http://www.ncbi.nlm.nih.gov/pmc/articles/PMC7465836PMC
August 2020

Next-generation biological control: the need for integrating genetics and genomics.

Biol Rev Camb Philos Soc 2020 12 14;95(6):1838-1854. Epub 2020 Aug 14.

Laboratory of Entomology, Wageningen University & Research, Droevendaalsesteeg 1, 6708 PB, Wageningen, The Netherlands.

Biological control is widely successful at controlling pests, but effective biocontrol agents are now more difficult to import from countries of origin due to more restrictive international trade laws (the Nagoya Protocol). Coupled with increasing demand, the efficacy of existing and new biocontrol agents needs to be improved with genetic and genomic approaches. Although they have been underutilised in the past, application of genetic and genomic techniques is becoming more feasible from both technological and economic perspectives. We review current methods and provide a framework for using them. First, it is necessary to identify which biocontrol trait to select and in what direction. Next, the genes or markers linked to these traits need be determined, including how to implement this information into a selective breeding program. Choosing a trait can be assisted by modelling to account for the proper agro-ecological context, and by knowing which traits have sufficiently high heritability values. We provide guidelines for designing genomic strategies in biocontrol programs, which depend on the organism, budget, and desired objective. Genomic approaches start with genome sequencing and assembly. We provide a guide for deciding the most successful sequencing strategy for biocontrol agents. Gene discovery involves quantitative trait loci analyses, transcriptomic and proteomic studies, and gene editing. Improving biocontrol practices includes marker-assisted selection, genomic selection and microbiome manipulation of biocontrol agents, and monitoring for genetic variation during rearing and post-release. We conclude by identifying the most promising applications of genetic and genomic methods to improve biological control efficacy.
View Article and Find Full Text PDF

Download full-text PDF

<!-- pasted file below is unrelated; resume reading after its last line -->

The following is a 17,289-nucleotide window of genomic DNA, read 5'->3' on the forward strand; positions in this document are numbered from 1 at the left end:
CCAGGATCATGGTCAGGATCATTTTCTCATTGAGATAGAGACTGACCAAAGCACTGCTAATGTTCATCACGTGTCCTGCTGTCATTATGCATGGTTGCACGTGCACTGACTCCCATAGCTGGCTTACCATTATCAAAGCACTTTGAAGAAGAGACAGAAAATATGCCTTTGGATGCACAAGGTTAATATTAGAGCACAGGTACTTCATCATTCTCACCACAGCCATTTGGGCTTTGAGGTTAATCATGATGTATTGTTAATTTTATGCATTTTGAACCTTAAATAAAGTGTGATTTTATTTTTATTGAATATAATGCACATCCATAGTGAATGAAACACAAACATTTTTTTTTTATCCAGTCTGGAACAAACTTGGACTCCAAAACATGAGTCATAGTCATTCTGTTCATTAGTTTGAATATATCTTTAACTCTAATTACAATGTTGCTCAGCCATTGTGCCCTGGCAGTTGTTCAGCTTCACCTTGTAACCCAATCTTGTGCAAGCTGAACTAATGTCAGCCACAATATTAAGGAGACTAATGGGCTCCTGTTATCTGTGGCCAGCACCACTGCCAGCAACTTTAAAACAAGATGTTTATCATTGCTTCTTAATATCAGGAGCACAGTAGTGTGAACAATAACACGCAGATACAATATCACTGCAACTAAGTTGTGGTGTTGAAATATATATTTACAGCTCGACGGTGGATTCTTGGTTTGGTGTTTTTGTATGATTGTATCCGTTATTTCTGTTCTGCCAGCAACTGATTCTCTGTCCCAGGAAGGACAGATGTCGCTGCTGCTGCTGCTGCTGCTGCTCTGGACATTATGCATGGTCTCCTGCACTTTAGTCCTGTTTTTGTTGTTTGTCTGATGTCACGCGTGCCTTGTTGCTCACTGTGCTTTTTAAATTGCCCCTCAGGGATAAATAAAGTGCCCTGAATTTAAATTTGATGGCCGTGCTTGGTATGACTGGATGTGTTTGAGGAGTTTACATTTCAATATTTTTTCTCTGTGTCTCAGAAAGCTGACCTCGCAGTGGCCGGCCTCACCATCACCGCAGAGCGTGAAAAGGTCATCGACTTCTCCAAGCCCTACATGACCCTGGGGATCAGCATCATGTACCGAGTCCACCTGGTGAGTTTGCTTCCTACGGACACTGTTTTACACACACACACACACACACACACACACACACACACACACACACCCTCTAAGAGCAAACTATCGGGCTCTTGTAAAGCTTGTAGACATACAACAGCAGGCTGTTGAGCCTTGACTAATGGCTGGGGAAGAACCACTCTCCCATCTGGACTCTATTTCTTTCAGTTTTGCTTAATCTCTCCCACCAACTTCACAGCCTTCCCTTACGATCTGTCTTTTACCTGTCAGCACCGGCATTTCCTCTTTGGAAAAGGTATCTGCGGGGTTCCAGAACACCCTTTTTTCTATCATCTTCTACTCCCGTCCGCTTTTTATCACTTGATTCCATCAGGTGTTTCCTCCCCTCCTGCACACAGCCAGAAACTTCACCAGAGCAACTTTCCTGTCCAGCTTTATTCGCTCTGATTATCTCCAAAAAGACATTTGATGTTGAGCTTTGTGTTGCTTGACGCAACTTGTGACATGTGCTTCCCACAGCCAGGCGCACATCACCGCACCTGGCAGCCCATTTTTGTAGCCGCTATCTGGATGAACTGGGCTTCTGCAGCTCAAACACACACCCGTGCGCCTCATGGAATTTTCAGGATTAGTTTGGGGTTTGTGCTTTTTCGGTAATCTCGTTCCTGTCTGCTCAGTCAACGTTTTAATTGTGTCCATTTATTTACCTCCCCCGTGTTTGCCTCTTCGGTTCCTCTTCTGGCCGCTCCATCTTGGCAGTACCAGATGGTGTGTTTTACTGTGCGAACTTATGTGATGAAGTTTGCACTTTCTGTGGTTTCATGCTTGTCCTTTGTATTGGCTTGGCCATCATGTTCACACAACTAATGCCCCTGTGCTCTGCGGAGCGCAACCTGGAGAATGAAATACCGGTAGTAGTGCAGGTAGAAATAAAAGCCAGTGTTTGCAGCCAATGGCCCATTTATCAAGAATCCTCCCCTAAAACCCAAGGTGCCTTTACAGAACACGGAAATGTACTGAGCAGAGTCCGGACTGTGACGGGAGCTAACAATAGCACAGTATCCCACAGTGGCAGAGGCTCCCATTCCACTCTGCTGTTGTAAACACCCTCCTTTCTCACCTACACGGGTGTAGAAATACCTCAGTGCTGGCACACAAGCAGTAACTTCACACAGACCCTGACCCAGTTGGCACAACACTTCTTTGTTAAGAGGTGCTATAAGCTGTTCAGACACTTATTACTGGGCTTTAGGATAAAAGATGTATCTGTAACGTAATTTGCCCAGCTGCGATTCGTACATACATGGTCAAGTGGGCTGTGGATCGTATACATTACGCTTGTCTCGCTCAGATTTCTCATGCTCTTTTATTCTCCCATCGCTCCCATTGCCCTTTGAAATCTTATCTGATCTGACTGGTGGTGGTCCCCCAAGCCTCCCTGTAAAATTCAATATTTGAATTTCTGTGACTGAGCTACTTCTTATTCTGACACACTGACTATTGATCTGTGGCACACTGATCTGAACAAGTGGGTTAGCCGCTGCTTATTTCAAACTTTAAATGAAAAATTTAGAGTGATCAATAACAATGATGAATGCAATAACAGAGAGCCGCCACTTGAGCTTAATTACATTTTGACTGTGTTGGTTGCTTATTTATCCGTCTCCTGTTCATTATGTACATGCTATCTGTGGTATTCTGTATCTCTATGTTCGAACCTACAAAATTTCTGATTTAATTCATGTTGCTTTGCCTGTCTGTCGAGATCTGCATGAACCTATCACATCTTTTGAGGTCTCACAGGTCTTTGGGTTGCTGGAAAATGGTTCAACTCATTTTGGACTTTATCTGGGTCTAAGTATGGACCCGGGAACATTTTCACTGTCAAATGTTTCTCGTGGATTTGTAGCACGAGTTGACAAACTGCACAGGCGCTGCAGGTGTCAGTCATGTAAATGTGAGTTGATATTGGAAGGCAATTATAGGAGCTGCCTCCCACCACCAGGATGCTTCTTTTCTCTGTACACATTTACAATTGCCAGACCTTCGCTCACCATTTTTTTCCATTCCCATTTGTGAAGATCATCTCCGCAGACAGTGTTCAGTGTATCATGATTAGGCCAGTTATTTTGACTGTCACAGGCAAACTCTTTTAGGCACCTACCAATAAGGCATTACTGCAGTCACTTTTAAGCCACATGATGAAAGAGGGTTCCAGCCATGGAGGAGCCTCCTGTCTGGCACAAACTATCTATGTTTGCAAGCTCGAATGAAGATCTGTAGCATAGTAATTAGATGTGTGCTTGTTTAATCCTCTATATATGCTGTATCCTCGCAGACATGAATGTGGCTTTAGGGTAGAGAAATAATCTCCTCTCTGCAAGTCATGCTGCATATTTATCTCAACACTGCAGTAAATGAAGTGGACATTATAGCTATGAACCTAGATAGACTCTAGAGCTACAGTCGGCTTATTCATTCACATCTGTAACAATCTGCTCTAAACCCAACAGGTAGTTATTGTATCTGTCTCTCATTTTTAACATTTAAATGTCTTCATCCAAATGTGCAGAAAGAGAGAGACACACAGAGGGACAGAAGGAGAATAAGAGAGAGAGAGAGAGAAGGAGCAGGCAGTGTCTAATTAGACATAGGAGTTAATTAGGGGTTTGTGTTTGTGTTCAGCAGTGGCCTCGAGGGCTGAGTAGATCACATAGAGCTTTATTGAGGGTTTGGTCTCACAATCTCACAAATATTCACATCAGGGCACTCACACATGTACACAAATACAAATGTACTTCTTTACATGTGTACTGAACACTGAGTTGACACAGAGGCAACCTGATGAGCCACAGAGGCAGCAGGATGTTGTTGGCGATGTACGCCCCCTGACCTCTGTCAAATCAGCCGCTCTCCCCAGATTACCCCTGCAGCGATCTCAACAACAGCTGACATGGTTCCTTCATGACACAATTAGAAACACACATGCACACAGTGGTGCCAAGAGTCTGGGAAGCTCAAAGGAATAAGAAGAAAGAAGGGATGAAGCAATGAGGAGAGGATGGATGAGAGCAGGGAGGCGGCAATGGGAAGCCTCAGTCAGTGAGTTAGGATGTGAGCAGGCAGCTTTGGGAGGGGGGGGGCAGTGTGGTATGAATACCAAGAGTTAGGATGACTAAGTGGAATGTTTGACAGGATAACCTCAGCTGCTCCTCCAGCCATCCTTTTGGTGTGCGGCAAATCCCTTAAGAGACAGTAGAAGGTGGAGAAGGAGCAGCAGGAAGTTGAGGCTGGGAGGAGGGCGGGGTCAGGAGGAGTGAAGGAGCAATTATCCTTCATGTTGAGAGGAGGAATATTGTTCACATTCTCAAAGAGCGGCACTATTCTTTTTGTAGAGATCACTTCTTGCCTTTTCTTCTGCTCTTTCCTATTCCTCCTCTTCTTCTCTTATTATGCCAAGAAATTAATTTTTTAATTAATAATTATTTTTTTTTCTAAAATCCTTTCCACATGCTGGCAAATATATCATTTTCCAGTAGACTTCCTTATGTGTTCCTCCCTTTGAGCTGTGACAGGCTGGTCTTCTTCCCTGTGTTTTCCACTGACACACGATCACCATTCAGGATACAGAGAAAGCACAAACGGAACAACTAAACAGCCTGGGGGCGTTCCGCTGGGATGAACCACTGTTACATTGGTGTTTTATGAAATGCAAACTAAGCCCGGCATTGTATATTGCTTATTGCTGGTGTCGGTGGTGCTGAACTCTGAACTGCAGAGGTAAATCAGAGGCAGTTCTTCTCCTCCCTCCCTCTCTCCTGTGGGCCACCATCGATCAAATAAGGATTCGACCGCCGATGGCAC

Source
http://dx.doi.org/10.1111/brv.12641DOI Listing
http://www.ncbi.nlm.nih.gov/pmc/articles/PMC7689903PMC
December 2020

Insights in the Global Genetics and Gut Microbiome of Black Soldier Fly, : Implications for Animal Feed Safety Control.

Front Microbiol 2020 7;11:1538. Epub 2020 Jul 7.

Plant Health Theme, International Centre of Insect Physiology and Ecology, Nairobi, Kenya.

The utilization of the black soldier fly (BSF) L. for recycling organic waste into high-quality protein and fat biomass for animal feeds has gained momentum worldwide. However, information on the genetic diversity and environmental implications on safety of the larvae is limited. This study delineates genetic variability and unravels gut microbiome complex of wild-collected and domesticated BSF populations from six continents using mitochondrial gene and 16S metagenomics. All sequences generated from the study linked to accessions KM967419.1, FJ794355.1, FJ794361.1, FJ794367.1, KC192965.1, and KY817115.1 from GenBank. Phylogenetic analyses of the sequences generated from the study and rooted by GenBank accessions of Fabricius and Macquart separated all samples into three branches, with and being closely related. Genetic distances between samples from the study and GenBank accessions of ranged between 0.0091 and 0.0407 while and samples clearly separated from all by distances of 0.1745 and 0.1903, respectively. Genetic distance matrix was used to generate a principal coordinate plot that further confirmed the phylogenetic clustering. Haplotype network map demonstrated that Australia, United States 1 (Rhode Island), United States 2 (Colorado), Kenya, and China shared a haplotype, while Uganda shared a haplotype with GenBank accession KC192965 BSF from United States. All other samples analyzed had individual haplotypes. Out of 481,695 reads analyzed from 16S metagenomics, four bacterial families (Enterobactereaceae, Dysgonomonadaceae, Wohlfahrtiimonadaceae, and Enterococcaceae) were most abundant in the BSF samples. Alpha-diversity, as assessed by Shannon index, showed that the Kenyan and Thailand populations had the highest and lowest microbe diversity, respectively; while microbial diversity assessed through Bray Curtis distance showed United States 3 (Maysville) and Netherlands populations to be the most dissimilar. Our findings on genetic diversity revealed slight phylogeographic variation between BSF populations across the globe. The 16S data depicted larval gut bacterial families with economically important genera that might pose health risks to both animals and humans. This study recommends pre-treatment of feedstocks and postharvest measures of the harvested BSF larvae to minimize risk of pathogen contamination along the insect-based feed value chain.
View Article and Find Full Text PDF

Download full-text PDF

Source
http://dx.doi.org/10.3389/fmicb.2020.01538DOI Listing
http://www.ncbi.nlm.nih.gov/pmc/articles/PMC7381391PMC
July 2020

Insects for peace.

Curr Opin Insect Sci 2020 08 2;40:85-93. Epub 2020 Jun 2.

Laboratory of Entomology, Wageningen University, PO Box 16, 6700 AA Wageningen, The Netherlands. Electronic address: